Sewol Commission lodges suits against lawmaker and journalist

Posted on : 2016-06-28 17:44 KST Modified on : 2019-10-19 20:29 KST
Investigative body currently resisting government’s plan to cut its budget by the end of this month
A family member of one student who died in the Sewol ferry sinking watches the ongoing efforts to raise the ferry
A family member of one student who died in the Sewol ferry sinking watches the ongoing efforts to raise the ferry

The Special Sewol Investigative Commission has decided to lodge suits with the prosecutors about a Saenuri Party lawmaker in the National Assembly and a former high-ranking executive at a broadcasting studio. The commission has also confirmed that some of the iron bars on the overloaded Sewol Ferry were bound for the naval base in Gangjeong Village on Jeju Island.

On June 27, the Sewol Commission held a meeting for all members at its office in Seoul at which it voted to accuse a current Saenuri Party lawmaker identified by the letter K and a journalist identified by the letter N of violating the Broadcasting Act and to ask the prosecutors to investigate the two. Sources say that the lawmaker is a close associate of South Korean President Park Geun-hye and that the journalist is a former senior executive for a broadcasting company.

This is the first time that the Sewol Commission has lodged a complaint against someone using evidence that turned up during its own investigation.

The Sewol Commission explained that it had decided to lodge a complaint against the lawmaker and journalist after finding that they had violated Article 4, Clause 2, of the Broadcasting Act, which states that “no one shall regulate or interfere with the broadcast programming unless as prescribed by this Act or other Acts.”

During the process of planning broadcasts immediately after the Sewol sinking, the executive in question reportedly gave instructions not to criticize the coast guard, while the lawmaker is reportedly accused of having passed these instructions along to the executive and of having put pressure on him.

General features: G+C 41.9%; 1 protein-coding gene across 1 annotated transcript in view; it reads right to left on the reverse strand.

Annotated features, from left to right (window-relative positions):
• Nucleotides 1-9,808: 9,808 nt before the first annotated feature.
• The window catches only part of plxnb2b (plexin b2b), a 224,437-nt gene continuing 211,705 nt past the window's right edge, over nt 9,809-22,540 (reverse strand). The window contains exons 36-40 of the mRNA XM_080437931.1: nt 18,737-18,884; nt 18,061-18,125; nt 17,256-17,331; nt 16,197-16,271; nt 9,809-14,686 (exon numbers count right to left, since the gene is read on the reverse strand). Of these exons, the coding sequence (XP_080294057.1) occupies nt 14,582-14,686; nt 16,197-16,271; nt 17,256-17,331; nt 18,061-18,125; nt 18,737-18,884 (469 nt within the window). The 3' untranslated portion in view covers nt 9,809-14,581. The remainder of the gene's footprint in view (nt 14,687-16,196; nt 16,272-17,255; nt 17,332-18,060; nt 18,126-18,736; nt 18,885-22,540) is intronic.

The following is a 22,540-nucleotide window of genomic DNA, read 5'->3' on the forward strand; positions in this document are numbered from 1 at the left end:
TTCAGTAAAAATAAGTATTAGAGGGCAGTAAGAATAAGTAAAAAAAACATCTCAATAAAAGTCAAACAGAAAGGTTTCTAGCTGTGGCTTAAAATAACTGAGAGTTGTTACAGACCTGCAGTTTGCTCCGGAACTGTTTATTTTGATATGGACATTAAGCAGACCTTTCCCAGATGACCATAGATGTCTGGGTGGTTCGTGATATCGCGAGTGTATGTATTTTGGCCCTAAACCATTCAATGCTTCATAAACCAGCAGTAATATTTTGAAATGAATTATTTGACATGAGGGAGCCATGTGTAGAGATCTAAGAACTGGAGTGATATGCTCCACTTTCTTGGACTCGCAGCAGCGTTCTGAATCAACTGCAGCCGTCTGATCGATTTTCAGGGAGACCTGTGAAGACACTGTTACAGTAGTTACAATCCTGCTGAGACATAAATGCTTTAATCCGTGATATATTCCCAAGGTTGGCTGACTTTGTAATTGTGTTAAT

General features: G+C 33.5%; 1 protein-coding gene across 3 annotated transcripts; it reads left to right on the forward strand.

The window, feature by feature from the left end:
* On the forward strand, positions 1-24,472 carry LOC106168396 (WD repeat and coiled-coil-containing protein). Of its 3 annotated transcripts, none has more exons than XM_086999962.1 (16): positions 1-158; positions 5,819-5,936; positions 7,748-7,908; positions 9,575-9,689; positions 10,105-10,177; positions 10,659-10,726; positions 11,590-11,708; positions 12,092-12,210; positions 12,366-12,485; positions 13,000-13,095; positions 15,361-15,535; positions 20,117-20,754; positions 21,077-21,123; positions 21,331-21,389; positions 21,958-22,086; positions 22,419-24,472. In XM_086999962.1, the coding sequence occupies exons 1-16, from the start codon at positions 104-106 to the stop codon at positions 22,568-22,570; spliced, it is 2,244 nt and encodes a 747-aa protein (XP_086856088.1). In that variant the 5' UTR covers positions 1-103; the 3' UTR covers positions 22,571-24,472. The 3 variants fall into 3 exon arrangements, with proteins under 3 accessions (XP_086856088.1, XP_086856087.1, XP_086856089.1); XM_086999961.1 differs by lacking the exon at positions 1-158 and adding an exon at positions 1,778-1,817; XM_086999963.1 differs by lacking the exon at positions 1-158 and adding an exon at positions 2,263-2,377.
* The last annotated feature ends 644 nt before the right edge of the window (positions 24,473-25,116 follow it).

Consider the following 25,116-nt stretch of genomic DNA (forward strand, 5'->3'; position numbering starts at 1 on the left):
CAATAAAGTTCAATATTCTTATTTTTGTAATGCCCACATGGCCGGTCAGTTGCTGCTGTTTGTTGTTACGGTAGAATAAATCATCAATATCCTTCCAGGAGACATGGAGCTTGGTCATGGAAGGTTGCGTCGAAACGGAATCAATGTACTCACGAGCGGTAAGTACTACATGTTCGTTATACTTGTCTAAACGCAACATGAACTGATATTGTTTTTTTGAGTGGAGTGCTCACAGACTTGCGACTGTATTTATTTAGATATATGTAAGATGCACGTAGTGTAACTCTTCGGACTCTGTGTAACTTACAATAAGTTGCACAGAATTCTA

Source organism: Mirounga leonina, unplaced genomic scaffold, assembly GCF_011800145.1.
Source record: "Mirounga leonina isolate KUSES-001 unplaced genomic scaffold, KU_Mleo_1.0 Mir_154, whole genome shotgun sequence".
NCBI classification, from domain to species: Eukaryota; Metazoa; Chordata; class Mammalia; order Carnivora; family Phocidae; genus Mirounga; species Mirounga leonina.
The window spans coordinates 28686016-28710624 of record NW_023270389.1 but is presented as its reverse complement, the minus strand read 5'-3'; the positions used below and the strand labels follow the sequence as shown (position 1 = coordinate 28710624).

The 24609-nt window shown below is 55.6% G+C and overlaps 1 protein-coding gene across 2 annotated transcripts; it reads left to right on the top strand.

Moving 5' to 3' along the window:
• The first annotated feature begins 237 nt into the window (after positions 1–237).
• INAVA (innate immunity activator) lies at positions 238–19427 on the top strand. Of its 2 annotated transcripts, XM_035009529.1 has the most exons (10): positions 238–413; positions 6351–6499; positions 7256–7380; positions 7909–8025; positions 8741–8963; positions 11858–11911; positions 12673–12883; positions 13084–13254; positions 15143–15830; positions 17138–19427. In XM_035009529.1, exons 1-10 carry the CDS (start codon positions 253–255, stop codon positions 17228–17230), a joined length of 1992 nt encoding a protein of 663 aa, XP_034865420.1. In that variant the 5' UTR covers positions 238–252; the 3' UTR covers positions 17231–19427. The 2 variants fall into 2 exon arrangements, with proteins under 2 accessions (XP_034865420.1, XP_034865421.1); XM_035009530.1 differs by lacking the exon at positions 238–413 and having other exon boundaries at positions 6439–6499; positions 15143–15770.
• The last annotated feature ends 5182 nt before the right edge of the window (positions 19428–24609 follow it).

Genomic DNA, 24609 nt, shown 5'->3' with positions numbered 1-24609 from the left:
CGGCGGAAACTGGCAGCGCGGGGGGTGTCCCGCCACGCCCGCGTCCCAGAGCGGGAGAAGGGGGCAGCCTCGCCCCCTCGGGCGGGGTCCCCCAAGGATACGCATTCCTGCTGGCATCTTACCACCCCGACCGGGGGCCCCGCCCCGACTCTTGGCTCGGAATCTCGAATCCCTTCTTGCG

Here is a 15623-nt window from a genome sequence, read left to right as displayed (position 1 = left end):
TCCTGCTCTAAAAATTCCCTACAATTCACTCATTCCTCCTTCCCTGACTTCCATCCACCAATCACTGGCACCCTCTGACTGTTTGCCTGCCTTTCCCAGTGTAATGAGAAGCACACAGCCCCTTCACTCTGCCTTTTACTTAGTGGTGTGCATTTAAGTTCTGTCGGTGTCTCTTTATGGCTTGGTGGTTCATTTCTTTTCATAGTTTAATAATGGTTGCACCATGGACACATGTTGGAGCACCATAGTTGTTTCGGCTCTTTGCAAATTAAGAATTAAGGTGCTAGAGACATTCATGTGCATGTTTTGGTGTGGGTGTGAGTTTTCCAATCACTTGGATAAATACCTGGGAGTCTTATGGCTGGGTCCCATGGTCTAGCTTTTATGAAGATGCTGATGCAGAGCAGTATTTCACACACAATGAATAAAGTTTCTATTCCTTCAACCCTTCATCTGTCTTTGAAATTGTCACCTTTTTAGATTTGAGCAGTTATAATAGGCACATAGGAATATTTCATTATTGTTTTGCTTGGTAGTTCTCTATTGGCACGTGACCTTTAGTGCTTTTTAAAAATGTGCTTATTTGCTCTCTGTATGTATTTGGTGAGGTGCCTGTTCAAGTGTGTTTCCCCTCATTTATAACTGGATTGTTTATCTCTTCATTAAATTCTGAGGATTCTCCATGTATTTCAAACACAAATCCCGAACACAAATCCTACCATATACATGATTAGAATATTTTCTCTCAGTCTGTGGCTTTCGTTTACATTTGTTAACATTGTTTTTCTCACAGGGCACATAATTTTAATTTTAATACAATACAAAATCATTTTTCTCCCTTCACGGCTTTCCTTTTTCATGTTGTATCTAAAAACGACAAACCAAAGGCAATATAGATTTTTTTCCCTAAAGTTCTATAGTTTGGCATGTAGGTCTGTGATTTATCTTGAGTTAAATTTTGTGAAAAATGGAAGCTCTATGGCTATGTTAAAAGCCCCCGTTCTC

in the waters off of Jindo
in the waters off of Jindo

The motion to lodge a complaint against these two individuals was carried out with few objections, with nine of the attending members in favor and one opposed.

The Sewol Commission also announced that it had confirmed that the Sewol was carrying 2,215 tons of cargo on the day of the accident, which was 1,228 tons above the legal limit of 987 tons.

In addition, while investigators with the police and prosecutors had said that the Sewol was carrying 286 tons of iron bars, the Commission learned that there had actually been 410 tons of iron bars onboard, meaning that 124 tons had been omitted by the previous investigation.

According to a document that the Ministry of Oceans and Fisheries submitted to the National Assembly on Monday, 278 tons of materials had been bound for the naval base on Jeju Island.

The Sewol Commission emphasized the need to reassess the timing and causes of the sinking by recalculating the ship’s stability based on the results of its investigation into the cargo overload.

With the Sewol Commission releasing these new findings and lodging its first complaints against people connected with the accident, the debate about the premature conclusion of the commission’s activity is expected to intensify.

During a meeting with Sewol Commission Chair Lee Seok-tae at the National Assembly on Monday, Woo Sang-ho, floor leader of the Minjoo Party of Korea, repeatedly expressed his opposition to the government’s plan.

“The government means for the Sewol Commission to wrap up its activity at the end of this month, but that is a far cry from the National Assembly’s intent when it framed the law. If that is the government’s intention, the Minjoo Party of Korea will have no choice but to resist it. This is an issue on which we cannot back down,” Woo said.

Next month, the government is planning to reduce the Sewol Commission’s staff by 20%. On July 1, 12 of the 29 public servants who are currently assigned to the Sewol Commission will return to their original ministries.

By Kim Mi-young, staff reporter

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